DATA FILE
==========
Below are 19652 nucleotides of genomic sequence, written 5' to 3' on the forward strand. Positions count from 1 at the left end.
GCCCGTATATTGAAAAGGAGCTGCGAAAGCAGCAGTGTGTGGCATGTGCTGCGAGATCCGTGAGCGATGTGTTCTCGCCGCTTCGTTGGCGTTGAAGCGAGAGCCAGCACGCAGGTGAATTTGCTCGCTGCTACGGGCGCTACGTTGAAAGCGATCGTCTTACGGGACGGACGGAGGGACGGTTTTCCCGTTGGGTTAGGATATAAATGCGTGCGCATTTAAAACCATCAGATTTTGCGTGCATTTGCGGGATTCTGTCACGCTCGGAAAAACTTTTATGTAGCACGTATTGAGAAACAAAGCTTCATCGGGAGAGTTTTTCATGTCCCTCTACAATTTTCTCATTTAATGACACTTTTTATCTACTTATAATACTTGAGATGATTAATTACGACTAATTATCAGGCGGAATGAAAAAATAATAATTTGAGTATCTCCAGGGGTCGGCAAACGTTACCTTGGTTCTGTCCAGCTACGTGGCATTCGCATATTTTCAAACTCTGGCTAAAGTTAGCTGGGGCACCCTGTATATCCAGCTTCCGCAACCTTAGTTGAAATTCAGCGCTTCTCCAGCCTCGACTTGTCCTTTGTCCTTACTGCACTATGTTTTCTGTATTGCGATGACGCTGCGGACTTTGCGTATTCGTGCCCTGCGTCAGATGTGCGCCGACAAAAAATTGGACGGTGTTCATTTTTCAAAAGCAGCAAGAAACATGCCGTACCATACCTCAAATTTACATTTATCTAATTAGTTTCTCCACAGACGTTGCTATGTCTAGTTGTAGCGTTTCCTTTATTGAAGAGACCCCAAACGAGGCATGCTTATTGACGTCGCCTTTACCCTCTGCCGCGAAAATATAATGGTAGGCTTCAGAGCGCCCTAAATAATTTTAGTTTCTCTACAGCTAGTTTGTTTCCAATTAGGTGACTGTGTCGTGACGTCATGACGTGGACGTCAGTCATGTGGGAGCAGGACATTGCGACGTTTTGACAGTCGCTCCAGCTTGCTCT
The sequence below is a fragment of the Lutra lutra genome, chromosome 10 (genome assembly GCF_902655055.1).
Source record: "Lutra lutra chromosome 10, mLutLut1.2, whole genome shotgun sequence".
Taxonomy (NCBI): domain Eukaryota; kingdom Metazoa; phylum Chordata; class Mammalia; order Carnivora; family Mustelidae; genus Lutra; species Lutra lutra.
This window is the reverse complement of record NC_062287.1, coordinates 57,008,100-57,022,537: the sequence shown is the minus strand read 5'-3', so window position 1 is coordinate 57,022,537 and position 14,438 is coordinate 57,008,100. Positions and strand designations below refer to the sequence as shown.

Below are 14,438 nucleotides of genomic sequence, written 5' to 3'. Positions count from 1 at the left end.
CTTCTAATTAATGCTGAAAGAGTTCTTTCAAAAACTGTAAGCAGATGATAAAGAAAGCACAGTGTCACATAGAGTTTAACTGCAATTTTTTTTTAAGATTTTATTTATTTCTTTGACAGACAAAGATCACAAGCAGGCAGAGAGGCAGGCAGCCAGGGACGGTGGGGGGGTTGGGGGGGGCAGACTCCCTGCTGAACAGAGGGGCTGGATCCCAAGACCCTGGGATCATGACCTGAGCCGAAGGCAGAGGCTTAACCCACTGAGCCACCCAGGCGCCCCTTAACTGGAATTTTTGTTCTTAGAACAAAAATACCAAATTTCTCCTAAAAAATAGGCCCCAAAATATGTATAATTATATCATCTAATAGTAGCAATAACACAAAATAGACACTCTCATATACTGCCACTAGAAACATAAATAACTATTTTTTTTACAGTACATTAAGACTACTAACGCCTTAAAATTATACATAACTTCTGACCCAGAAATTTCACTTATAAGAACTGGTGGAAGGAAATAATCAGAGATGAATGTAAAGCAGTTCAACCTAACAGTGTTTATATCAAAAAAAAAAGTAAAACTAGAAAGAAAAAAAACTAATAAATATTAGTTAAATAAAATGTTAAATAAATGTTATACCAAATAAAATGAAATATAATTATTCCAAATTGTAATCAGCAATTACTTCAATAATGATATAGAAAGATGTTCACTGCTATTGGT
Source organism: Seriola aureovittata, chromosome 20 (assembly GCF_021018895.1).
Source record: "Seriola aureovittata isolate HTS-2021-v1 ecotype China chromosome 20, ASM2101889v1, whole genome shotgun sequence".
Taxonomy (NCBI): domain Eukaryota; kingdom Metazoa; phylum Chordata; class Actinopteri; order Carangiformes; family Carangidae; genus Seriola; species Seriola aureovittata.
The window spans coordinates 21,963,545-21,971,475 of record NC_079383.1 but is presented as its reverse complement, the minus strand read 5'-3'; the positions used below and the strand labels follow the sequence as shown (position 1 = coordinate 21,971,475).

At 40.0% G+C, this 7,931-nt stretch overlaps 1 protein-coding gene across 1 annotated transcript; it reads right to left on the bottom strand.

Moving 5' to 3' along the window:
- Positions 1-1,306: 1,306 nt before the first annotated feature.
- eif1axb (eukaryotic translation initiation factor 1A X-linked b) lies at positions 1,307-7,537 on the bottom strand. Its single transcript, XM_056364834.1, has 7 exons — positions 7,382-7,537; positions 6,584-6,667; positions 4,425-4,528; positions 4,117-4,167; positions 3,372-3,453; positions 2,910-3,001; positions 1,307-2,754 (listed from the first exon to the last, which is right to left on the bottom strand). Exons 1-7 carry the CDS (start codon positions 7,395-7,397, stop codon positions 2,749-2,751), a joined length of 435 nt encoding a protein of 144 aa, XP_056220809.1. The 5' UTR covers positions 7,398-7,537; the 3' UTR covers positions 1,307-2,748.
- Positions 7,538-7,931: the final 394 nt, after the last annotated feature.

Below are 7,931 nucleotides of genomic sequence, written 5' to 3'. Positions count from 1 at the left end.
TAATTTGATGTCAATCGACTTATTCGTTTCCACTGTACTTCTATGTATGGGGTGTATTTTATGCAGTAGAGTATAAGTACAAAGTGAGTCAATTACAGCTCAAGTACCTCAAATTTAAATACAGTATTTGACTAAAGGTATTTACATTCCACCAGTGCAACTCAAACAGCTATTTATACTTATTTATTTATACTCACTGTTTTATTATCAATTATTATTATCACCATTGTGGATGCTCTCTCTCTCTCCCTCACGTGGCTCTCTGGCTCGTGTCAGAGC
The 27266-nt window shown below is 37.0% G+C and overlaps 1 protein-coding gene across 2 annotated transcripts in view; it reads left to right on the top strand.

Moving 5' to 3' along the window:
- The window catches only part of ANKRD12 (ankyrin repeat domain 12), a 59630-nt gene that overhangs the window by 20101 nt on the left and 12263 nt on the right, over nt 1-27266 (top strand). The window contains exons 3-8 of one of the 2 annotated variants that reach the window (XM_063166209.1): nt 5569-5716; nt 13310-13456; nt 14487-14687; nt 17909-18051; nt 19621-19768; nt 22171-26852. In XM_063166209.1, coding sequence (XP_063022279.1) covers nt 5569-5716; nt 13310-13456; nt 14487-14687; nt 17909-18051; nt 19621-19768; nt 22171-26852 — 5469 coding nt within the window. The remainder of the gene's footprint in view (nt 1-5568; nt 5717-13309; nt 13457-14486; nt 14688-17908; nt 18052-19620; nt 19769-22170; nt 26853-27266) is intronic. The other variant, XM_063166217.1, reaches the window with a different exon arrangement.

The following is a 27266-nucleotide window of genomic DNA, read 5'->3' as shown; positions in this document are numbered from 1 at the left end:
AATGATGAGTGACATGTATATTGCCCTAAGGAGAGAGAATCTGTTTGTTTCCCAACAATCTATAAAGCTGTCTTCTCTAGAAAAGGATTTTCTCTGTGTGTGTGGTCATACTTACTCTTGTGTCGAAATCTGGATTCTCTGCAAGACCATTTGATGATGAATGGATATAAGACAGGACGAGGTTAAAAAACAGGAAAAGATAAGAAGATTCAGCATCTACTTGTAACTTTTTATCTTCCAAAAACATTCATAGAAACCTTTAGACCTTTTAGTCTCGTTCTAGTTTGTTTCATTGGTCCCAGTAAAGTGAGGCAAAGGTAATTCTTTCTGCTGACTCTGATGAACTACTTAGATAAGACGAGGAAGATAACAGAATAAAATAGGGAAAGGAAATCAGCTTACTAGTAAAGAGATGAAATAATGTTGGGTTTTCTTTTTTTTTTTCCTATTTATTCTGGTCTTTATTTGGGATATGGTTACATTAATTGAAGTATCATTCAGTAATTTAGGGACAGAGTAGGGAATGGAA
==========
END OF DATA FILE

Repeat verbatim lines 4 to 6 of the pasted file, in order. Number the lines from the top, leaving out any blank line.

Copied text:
Source record: "Lutra lutra chromosome 10, mLutLut1.2, whole genome shotgun sequence".
Taxonomy (NCBI): domain Eukaryota; kingdom Metazoa; phylum Chordata; class Mammalia; order Carnivora; family Mustelidae; genus Lutra; species Lutra lutra.
This window is the reverse complement of record NC_062287.1, coordinates 57,008,100-57,022,537: the sequence shown is the minus strand read 5'-3', so window position 1 is coordinate 57,022,537 and position 14,438 is coordinate 57,008,100. Positions and strand designations below refer to the sequence as shown.